Machine Learning – Lessons from our POC

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In this post, App Dev Manager Michael Mano recaps lessons learned from a Machine Learning POC.


Data is key when it comes to machine learning, I had recently worked with a customer on a Proof of Concept and would like to share some of our learnings.

Model Accuracy

It is really important to a good data model, the more accurate your model the better your results. If your ML model is not giving the satisfying results, you need to work closely to improve the accuracy. In our case we had data in multiple datasets and it was hard to get the aggregate data from different systems to make our model, so we worked closely with a Data scientist to aggregate the data from multiple sources and applied them in ML.

Data Volume

Having more amount of data means you are giving more information to your machine learning algorithms to understand the various situations and correlate the same before giving the right answer.

And having more training data means, you need to add variety of data that can cover wide-ranging scenario to avoid the biased decisions. Hence, the more data you feed it will improve the accuracy of model.

Missing data

Missing data not only makes your model prone to more random errors, it often gives biased decisions to your model. It is imperative you handle these by mean or median values. For extreme cases you can either delete them or do transformation on the data.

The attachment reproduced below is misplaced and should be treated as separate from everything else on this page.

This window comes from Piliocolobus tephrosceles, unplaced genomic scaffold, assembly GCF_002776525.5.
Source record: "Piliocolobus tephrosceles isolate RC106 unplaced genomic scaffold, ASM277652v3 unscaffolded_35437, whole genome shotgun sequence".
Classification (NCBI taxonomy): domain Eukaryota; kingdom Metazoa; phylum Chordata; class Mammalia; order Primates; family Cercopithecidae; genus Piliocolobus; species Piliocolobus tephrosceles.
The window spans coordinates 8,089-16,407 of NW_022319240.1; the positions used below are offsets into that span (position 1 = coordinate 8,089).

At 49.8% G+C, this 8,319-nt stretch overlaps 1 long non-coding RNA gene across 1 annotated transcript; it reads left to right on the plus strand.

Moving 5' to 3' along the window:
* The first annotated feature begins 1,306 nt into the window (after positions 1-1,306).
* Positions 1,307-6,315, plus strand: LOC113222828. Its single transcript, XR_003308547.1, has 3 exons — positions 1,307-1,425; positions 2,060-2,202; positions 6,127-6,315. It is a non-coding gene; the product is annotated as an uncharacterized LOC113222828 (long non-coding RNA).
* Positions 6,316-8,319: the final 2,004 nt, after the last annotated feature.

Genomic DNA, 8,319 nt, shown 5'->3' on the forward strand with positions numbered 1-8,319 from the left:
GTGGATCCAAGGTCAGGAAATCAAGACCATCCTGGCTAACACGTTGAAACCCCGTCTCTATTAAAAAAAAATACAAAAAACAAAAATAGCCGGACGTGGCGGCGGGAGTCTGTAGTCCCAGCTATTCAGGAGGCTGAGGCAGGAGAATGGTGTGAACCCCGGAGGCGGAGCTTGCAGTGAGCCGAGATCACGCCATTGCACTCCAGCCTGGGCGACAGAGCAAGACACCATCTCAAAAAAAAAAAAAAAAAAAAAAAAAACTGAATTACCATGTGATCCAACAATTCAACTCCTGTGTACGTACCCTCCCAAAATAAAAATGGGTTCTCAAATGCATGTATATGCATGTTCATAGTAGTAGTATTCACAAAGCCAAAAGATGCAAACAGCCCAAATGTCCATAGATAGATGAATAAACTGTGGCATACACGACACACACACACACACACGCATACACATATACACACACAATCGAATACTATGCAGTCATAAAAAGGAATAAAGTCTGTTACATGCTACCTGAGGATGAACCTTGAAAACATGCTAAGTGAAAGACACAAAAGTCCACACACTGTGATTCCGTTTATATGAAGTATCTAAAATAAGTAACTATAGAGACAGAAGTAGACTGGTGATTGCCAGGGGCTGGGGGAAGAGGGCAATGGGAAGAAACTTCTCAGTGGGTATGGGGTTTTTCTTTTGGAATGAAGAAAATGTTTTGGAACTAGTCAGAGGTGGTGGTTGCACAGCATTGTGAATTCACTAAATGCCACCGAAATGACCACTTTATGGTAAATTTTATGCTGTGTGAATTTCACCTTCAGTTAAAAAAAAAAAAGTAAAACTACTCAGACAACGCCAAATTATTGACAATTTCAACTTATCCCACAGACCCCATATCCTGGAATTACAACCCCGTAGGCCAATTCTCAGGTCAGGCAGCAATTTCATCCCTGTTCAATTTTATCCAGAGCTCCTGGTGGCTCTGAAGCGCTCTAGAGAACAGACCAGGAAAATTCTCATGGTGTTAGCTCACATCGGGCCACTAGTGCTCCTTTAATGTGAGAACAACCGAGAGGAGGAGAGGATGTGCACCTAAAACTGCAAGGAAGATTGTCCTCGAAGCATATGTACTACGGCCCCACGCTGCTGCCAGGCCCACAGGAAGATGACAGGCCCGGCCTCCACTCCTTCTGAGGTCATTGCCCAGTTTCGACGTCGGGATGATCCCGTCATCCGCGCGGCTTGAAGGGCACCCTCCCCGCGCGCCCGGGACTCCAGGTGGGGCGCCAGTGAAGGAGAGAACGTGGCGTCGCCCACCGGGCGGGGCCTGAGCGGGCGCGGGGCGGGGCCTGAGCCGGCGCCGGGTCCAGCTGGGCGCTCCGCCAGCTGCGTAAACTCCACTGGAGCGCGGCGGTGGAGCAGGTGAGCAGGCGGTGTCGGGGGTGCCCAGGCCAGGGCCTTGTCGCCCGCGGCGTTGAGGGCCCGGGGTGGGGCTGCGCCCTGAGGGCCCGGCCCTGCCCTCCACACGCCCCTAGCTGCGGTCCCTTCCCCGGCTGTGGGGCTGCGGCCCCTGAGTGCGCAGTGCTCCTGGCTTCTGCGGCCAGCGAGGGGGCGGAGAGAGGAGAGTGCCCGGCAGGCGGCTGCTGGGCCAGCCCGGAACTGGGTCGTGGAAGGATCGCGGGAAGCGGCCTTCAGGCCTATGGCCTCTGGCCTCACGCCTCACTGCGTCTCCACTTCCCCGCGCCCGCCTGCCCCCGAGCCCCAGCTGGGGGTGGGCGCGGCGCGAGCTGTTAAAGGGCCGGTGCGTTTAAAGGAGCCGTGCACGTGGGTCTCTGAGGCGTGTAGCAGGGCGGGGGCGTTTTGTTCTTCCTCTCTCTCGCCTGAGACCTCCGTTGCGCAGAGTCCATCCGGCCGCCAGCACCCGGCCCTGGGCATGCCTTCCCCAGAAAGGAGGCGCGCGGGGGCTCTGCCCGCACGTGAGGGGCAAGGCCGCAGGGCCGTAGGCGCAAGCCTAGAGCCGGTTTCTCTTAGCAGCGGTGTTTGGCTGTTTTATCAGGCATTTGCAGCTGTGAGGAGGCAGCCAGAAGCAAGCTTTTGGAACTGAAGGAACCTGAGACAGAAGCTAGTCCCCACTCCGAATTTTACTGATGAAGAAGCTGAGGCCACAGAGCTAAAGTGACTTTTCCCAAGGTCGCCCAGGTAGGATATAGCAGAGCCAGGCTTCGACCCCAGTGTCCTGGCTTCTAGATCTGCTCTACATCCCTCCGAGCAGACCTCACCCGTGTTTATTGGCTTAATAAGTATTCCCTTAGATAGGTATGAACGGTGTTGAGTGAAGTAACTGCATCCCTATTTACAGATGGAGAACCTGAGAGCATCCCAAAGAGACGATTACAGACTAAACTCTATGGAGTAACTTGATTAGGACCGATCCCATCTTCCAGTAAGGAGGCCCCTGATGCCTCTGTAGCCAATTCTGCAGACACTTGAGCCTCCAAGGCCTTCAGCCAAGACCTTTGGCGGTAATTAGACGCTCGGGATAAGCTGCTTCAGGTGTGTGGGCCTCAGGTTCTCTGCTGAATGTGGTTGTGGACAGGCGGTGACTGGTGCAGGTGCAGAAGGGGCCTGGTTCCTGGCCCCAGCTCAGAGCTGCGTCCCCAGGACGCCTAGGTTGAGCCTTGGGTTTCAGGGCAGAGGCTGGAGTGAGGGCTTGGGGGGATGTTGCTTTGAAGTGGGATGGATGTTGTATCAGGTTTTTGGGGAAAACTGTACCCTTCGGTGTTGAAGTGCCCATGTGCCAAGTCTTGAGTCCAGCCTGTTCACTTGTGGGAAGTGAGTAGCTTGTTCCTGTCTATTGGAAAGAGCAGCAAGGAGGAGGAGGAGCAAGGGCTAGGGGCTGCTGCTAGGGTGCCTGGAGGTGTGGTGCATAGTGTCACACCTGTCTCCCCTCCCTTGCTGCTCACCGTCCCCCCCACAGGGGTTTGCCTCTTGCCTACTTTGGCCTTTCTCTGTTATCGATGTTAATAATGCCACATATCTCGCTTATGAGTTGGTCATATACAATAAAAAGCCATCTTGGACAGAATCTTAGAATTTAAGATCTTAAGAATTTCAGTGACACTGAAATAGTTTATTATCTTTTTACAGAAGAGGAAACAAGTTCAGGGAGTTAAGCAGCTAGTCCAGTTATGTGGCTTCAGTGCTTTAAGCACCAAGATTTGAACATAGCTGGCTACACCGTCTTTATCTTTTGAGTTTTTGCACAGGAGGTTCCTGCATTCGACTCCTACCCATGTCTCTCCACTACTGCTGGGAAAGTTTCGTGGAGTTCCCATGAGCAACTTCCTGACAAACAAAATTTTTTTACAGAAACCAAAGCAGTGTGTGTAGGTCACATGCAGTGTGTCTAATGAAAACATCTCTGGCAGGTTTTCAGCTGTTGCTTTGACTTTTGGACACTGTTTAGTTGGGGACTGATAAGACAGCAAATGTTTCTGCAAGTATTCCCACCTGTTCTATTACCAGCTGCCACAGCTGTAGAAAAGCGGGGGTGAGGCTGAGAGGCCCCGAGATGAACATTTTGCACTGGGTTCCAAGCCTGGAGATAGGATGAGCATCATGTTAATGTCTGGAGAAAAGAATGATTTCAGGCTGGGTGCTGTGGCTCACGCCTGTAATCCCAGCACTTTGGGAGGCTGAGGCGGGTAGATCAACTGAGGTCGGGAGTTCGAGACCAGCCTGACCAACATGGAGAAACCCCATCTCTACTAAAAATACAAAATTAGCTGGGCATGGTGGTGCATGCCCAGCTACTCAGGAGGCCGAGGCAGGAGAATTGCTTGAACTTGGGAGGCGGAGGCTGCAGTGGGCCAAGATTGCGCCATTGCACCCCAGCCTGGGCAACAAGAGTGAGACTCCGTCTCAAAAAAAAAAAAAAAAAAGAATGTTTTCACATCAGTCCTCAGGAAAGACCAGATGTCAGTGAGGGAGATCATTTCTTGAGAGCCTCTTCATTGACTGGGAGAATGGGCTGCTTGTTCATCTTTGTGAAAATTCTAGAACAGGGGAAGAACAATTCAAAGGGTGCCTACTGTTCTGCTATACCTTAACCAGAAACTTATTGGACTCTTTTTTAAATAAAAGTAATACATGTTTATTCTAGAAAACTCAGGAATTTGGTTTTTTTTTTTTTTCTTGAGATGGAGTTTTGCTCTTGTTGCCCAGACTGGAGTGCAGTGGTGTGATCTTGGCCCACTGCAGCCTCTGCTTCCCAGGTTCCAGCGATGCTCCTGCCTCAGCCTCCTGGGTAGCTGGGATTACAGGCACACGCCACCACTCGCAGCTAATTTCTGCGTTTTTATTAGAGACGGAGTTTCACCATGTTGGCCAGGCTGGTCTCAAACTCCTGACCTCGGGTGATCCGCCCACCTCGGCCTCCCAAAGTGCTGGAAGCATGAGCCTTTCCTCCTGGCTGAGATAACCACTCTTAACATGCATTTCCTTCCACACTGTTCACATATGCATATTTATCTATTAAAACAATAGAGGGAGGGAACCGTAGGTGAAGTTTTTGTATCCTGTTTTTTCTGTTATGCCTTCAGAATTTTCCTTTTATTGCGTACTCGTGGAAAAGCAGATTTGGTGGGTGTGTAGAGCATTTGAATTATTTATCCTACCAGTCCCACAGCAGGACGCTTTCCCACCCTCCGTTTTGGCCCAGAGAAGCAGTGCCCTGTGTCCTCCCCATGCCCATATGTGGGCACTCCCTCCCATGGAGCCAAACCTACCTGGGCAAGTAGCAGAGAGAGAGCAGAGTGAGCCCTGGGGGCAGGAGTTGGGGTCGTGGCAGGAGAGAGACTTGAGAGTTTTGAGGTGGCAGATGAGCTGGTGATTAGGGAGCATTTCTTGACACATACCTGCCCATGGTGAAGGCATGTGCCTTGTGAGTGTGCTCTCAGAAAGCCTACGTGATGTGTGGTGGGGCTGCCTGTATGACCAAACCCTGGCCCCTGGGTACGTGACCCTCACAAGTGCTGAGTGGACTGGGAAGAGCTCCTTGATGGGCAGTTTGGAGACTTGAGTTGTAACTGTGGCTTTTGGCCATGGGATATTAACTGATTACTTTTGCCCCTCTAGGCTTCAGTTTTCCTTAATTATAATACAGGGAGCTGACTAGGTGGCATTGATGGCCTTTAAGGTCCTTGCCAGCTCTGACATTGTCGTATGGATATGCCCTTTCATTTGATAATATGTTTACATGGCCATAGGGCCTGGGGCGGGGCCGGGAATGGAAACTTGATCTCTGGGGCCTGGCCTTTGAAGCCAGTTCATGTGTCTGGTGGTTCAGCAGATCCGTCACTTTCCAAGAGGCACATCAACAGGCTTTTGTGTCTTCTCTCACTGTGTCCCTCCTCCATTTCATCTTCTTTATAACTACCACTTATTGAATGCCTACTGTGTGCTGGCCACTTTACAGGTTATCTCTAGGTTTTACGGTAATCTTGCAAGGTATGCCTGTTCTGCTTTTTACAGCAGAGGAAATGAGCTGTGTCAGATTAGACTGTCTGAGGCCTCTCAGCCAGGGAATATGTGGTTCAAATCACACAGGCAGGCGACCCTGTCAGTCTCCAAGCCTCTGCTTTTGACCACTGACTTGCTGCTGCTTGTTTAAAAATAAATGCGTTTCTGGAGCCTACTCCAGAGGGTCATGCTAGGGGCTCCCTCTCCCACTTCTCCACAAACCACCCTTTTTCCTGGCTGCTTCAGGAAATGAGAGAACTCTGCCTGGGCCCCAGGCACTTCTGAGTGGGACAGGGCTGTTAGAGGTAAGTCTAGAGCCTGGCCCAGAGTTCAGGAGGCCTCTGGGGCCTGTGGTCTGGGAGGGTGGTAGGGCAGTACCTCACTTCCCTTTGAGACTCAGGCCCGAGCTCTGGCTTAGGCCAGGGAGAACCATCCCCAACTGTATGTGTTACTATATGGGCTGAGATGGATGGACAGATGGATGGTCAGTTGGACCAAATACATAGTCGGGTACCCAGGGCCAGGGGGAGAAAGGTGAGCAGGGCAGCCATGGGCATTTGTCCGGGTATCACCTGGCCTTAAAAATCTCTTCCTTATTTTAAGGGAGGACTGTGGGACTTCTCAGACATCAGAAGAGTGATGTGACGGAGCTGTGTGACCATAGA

Error estimation

An easy way of estimating the test error of a model, without the need for cross-validation is Out-of-Bag Error Estimation. The observations not used to fit a given bagged tree are referred to as the out-of-bag (OOB) observations. We can simply predict the response for the observation using each of the trees in which that observation was OOB. We average those predicted responses, or take a majority vote, depending on if the response is quantitative or qualitative. An overall OOB MSE(mean squared error) or classification error rate can be computed. This is an acceptable test error rate because the predictions are based on only the trees that were not fit using that observation.

Conclusion

Using multiple algorithms and tuning the algorithms to find the optimum value for each parameter also improves the accuracy of the model. However, it is not necessary that higher accuracy models always give the accurate results, as sometimes, the improvement in model’s accuracy can be due to over-fitting too. It is imperative for us to have a clearly defined goal on how we derive successful model based on the user experience.

I also recommend you check out this blog.

https://azure.microsoft.com/is-is/blog/real-world-example-of-optimizing-an-r-model-in-azure/

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